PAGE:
[Jonathan Foote] gave a talk on generating RGBY colors from Hue. The project is ongoing but explores the concept of mixing colors of light with one additional source added to traditional red, green, and blue. [Priya Kuber] recently moved to San Francisco. She recently concluded more than a year of standing up the Arduino office in India (relevant but unrelated video). Her talk covered the emerging maker/hacker hardware scene in India which is showing amazing growth. [Chris McCoy] demonstrated his Raver Rings which began a Kickstarter on the same day. [Elecia White] of embedded.fm spoke about the educational opportunities that podcasts and other delivery medium provide and the responsibility we all have to guide our continued learning. [Emile Petrone] talked about an upcoming feature for his site Tindie which will add manufacturer information and ratings to the mix. And rounding things out [Dave Grossman] gave a talk on his Virtual Carl project which used video footage of his grandfather, combined with a Raspberry Pi and peripherals to create a remembrance of the man in virtual form.
He also showed off a lens that can be focused electronically. This is not mechanical, there are zero moving parts. Instead a droplet of oil floating in water is the lens. A 75V, AC power supply pulls on the droplet, altering the meniscus to focus the lens. He didn’t fabricate the device from scratch, but the concept is completely new to us and quite interesting.
Othermill is located in the SF area. They produce a desktop milling machine which is spectacular at routing PCBs. The little wonder isn’t limited to that though. Above you can see [Brian] holding up a milled wooden plaque which has milled mother-of-pearl inlays. The table is also strewn with other examples in wax, metal, wood, and more.
The rest of the evening was devoted to conversation on all topics. Get enough hardware geeks in one room and they’ll solve the world’s problems, right? That’s a conversation for another post.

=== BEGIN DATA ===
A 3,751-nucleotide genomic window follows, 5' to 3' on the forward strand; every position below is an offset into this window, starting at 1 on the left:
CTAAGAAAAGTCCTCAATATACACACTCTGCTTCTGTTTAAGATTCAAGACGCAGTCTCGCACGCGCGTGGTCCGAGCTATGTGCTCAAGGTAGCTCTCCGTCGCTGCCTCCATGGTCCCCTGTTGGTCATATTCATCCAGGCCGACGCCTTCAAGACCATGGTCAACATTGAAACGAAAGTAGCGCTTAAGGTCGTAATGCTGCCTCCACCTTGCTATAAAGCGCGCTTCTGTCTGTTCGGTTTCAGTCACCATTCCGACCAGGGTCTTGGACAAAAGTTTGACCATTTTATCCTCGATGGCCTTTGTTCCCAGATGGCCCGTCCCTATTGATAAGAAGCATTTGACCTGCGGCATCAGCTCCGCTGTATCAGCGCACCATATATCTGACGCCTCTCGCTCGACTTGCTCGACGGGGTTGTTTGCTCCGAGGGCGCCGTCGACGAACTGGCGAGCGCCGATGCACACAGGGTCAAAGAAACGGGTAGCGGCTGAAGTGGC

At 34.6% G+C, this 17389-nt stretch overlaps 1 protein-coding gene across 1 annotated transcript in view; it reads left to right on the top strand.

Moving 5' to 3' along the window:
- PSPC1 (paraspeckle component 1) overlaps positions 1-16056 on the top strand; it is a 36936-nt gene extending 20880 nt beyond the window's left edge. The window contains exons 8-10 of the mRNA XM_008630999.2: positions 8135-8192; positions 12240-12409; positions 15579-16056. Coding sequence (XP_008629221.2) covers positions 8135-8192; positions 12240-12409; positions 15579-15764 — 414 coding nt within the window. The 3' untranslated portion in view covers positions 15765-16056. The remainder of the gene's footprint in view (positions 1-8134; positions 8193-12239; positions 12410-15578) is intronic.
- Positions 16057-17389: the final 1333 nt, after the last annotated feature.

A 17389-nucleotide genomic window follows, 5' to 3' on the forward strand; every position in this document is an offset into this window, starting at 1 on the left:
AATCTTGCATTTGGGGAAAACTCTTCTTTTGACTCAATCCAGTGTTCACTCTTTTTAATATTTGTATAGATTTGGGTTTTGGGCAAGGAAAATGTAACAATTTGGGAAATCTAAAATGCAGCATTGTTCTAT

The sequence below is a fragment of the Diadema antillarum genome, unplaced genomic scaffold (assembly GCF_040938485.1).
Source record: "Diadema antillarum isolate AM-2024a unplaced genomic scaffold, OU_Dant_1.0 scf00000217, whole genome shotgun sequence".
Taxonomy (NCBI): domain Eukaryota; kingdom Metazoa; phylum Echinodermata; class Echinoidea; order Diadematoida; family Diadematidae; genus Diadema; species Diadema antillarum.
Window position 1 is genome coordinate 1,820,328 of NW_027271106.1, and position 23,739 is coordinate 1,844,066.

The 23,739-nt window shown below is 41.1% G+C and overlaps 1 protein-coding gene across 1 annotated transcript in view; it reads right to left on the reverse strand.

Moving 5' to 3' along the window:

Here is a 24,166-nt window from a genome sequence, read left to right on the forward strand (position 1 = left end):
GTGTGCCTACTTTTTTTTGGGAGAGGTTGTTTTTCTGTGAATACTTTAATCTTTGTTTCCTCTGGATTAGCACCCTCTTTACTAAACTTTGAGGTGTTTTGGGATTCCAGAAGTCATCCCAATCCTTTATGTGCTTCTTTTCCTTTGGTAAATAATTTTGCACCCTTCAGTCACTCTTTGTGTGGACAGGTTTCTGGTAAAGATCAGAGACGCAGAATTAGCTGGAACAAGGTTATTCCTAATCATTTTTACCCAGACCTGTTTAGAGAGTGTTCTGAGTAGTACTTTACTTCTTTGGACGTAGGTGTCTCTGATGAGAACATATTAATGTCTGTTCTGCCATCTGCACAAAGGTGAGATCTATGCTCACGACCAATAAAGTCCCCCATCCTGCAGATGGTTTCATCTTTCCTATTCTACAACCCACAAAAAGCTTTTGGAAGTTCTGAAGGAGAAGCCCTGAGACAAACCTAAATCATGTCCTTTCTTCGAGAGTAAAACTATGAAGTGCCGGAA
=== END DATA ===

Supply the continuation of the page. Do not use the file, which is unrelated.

Couldn’t make it to this one but still in the San Francisco area at least occasionally? We held this at the Supplyframe office. They host a ton of great events like the Hardware Developers Didactic Galactic.
A group of Harvard chemists have come up with a novel use for fire. Through experimentation, they have been able to build what they call an InfoFuse. As the name implies, it’s essentially a burning fuse that can “transmit” information.
The fuse is made from flash paper, which is paper made from nitrocellulose. Flash paper burns at a relatively constant speed and leaves no smoke or ash, making it ideal for this type of project. The chemists developed a method of conveying information by changing the color of the flame on the paper. You might remember from high school chemistry class that you can change the color of fire by burning different metal salts. For example, burning copper can result in a blue flame. This is the key to the system.
The researchers dotted the flash paper with small bits of metal salts. As the flame reaches these spots, it briefly changes colors. They had to invent an algorithm to convert different color patterns to letters and numbers. It’s sort of like an ASCII table for fire. Their system uses only three colors. The three colors represent eight possible combinations of color at any given time. Just two quick pulses allow the researchers to convey all 26 letters of the English alphabet as well as ten digits and four symbols. In one test, the researchers were able to transmit a 20 character message in less than 4 seconds.
[Ben Krasnow] found the Harvard project and just had to try it out for himself. Rather than use colors to convey information, he took a more simple approach. He started with a basic strip of flash paper, but left large tabs periodically along its length. As the paper burns from end to end, it periodically hits one of these tabs and the flame gets bigger momentarily.
[Ben] uses an optical sensor and an oscilloscope to detect the quantity of light. The scope clearly shows the timing of each pulse of light, making it possible to very slowly convey information via fire. Ben goes further to speculate that it might be possible to build a “fire computer” using a similar method. Perhaps using multiple strips of paper, one can do some basic computational functions and represent the result in fire pulses. He’s looking for ideas, so if you have any be sure to send them his way! Also, be sure to check out Ben’s demonstration video below. Continue reading “This Message will Self Destruct… as You Read It?”→